Halophiles

The metagenomic database of a seawater sample from the Sargasso Sea (Venter et al., 2004) revealed the presence of alkB and cyp153 (van Beilen and Funhoff, 2007), implying wide distribution of halophilic and halotolerant alkane degraders in the ocean environment. Other PCR-based study examining the Atlantic Ocean surface seawater revealed that both alkB and cyp153 genes coexist in Alcanivorax and Salinisphaera species, whereas all Parvibaculum species possess only cyp153 and discovered new culturable alkane-degraders belonging to Brachybacterium, Idiomarina, Leifsonia, Martelella, Kordiimonas, Parvibaculum, and Tistrella (Wang W. et al., 2010; Supplementary Table S1). Characterization of culturable Alcanivorax strains, Marinobacter, Nocardioides, Parvibaculum strains, originating from deep-sea hydrothermal vents, also revealed that only Parvibaculum strain possesses an alkane-oxidizing cytochrome P450 (CYP)-like protein to degrade alkanes (Bertrand et al., 2013). In subtropical seawater, alkB was detected in Gallaecimonas, Castellaniella, Paracoccus, and Leucobacter species, which shows a completely different bacterial community compared to the pelagic area (Wang L. et al., 2010), indicating that the distribution of alkane degraders varies with ocean conditions and geographical location. The number of α- and γ-proteobacteria (dominated by Sphingomonadaceae, Rhodobacteraceae, and Chromatiales) increased when crude oil was spilled in the supratidal and intertidal zones, on the other hand, γ- and δ-proteobacteria were more abundant in subtidal zones. The phylum Actinobacteria, particularly the genus Rhodococcus, was a key player in microbial response to the spillage especially in the supratidal sediment (Acosta-González et al., 2015). Likewise, no alkB sequence from Actinobacteria was detected in the marine metagenome despite a high proportion of alkB sequences from Actinobacteria in terrestrial and freshwater metagenomes (Nie et al., 2014).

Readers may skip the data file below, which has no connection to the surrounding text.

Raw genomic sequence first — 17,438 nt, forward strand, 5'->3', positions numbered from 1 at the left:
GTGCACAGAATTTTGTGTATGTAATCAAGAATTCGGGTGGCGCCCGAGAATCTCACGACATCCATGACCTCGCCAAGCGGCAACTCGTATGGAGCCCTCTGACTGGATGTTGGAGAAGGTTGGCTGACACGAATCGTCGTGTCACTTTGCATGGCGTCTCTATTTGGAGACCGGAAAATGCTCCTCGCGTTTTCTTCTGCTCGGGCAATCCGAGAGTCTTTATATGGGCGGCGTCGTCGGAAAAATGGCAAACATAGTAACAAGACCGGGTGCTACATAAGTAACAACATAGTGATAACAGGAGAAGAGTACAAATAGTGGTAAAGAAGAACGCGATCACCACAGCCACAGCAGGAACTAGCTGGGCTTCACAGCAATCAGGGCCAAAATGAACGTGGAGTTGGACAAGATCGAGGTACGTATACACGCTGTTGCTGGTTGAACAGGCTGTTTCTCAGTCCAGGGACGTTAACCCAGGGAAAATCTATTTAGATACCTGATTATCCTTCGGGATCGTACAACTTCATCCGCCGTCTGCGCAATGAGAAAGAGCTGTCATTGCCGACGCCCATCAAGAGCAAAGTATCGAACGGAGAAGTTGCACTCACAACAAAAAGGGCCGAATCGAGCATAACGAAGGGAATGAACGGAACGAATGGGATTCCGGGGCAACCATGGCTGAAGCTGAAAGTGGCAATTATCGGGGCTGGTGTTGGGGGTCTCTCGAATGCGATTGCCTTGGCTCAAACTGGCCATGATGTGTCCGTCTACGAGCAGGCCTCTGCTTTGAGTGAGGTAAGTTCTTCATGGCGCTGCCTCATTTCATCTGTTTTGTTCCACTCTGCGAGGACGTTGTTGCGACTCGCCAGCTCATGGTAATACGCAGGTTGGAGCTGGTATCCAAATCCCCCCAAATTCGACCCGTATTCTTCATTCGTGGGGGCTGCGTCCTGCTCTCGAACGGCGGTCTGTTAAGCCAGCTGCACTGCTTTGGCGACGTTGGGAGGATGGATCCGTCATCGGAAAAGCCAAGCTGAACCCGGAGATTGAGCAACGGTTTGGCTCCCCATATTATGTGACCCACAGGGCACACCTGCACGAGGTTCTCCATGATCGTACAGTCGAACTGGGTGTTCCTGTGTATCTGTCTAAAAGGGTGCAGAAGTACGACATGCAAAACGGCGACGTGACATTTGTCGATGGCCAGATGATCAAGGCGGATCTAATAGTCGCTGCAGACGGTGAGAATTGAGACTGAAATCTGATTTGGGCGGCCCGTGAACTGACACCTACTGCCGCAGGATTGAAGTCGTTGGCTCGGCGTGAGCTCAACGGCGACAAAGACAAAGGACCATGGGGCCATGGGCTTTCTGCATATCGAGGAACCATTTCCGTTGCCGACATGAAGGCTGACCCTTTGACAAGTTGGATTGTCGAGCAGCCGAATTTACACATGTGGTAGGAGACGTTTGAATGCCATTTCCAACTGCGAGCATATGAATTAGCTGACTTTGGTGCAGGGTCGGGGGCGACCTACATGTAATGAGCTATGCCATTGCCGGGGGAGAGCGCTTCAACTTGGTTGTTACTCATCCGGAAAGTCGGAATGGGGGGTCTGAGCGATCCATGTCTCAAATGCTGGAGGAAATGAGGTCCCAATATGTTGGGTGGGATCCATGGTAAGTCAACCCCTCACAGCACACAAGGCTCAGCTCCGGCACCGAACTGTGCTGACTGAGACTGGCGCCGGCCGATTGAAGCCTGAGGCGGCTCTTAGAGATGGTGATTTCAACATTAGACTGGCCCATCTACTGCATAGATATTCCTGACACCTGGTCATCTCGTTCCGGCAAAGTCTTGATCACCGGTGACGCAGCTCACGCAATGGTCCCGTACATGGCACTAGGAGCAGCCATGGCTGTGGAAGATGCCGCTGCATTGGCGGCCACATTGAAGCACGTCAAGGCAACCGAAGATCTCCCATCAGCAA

Acidophiles

Although information on acidophilic alkane degraders is limited, some studies on alkane degradation at low pH have indicated the existence of hydrocarbon-degrading acidophiles. 16S rRNA library analysis of acidic soil from natural hydrocarbon seeps (pH 2.8–3.8) showed that majority of sequences were from heterotrophic acidophilic bacteria, including Acidisphaera and Acidiphilium species of α-proteobacteria, as well as the iron-and sulfur-oxidizing chemolithotroph Acidithiobacillus strain. A novel Acidisphaera-related strain C197 possesses alkB homologs (92.5% similarity with an alkB fragment from Xanthobacter flavus) and performs hexadecane metabolism (Hamamura et al., 2005). Mycobacterium is also a predominant bacterial genus found in extreme acidic sulfur block environments and alkane degradation of strain AGS10, an acidophilic Mycobacterium, was demonstrated. Interestingly strain AGS10 has both alkB and cyp153 genes, implying the possibility of two alkane hydroxylase families in many acidophilic Mycobacteria strains (Ivanova et al., 2014).